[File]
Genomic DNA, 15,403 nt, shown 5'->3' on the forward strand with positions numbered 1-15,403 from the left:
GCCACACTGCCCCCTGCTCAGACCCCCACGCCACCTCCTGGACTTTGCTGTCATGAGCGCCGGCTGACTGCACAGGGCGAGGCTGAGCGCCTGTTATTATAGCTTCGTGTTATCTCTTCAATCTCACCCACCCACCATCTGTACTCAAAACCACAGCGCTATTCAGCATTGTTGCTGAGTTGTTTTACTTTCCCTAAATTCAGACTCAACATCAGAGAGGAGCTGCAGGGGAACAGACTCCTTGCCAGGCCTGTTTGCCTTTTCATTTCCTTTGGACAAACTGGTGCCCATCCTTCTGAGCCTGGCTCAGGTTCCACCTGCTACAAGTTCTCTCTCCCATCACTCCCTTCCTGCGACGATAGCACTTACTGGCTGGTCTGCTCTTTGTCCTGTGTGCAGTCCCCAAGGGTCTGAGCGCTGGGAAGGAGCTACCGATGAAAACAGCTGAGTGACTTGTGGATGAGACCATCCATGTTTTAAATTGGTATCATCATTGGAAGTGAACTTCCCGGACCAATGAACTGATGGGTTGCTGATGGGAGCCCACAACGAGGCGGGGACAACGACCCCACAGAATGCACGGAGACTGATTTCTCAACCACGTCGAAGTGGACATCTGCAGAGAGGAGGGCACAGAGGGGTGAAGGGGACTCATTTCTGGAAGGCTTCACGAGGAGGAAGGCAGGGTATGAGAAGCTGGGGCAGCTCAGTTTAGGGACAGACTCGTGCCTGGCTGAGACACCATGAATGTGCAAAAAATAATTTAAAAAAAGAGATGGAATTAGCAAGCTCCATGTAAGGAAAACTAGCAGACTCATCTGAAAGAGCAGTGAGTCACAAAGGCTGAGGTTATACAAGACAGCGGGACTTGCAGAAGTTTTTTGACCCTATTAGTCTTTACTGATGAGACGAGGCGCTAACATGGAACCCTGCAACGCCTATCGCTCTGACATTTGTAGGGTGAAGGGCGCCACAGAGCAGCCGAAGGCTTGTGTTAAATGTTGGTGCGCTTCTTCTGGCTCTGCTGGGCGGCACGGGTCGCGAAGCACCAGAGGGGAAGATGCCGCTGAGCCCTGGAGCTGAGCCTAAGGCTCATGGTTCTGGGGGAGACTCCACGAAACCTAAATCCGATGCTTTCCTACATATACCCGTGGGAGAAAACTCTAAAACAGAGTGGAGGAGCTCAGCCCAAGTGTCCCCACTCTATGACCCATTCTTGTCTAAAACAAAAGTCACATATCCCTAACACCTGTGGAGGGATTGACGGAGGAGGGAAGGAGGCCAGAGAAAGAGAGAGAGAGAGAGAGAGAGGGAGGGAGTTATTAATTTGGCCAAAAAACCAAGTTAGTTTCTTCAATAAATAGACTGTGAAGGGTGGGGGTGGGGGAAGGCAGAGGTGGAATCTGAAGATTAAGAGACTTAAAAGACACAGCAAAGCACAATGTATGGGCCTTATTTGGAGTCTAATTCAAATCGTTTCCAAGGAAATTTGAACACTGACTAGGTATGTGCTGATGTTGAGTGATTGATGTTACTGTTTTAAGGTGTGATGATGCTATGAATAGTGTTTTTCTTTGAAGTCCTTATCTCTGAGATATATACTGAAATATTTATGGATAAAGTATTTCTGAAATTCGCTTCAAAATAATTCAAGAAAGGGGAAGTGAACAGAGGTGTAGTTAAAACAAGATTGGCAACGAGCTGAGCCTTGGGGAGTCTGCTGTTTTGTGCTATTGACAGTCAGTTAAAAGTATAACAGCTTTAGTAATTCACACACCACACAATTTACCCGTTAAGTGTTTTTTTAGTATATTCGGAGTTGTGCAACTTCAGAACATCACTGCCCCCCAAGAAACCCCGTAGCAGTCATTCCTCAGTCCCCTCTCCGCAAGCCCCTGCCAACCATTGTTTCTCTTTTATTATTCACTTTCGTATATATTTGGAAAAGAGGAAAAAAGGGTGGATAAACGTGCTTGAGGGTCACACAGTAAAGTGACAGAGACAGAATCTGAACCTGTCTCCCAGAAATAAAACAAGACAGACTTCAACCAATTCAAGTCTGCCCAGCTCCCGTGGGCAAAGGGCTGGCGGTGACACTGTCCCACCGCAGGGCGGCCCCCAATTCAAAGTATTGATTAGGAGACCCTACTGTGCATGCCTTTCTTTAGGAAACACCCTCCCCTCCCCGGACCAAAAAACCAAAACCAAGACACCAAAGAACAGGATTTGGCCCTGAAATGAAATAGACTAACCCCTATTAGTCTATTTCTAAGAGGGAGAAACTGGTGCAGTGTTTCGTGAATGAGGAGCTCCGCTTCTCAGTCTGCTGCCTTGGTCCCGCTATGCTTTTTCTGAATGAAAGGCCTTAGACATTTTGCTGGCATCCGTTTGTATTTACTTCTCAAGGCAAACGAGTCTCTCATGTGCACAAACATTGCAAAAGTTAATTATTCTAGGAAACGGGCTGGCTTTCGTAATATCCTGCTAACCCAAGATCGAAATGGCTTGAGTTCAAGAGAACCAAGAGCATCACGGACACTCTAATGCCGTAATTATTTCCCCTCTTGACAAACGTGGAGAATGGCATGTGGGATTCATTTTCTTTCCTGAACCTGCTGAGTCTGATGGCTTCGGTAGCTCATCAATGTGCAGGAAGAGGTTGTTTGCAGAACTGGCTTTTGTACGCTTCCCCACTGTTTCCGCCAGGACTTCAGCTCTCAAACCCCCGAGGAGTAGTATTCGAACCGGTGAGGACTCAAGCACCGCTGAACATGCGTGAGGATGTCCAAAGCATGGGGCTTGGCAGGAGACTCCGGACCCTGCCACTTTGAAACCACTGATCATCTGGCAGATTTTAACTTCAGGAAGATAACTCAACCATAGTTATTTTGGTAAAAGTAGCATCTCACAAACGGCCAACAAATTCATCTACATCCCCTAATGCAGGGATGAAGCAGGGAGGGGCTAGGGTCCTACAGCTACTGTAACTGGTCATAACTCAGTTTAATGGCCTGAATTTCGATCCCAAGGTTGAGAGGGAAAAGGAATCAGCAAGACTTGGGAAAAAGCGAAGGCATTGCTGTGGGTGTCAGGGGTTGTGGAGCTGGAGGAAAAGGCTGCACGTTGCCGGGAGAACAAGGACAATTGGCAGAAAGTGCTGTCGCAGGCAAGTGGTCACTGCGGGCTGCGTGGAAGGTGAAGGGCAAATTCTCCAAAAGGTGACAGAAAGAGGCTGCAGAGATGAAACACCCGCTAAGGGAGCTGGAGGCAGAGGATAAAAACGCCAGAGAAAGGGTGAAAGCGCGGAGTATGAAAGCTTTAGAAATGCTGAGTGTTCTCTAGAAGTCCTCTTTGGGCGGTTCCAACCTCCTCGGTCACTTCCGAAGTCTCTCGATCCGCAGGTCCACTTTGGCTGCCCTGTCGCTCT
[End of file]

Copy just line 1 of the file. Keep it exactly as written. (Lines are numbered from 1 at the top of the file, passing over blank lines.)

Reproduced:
Genomic DNA, 15,403 nt, shown 5'->3' on the forward strand with positions numbered 1-15,403 from the left: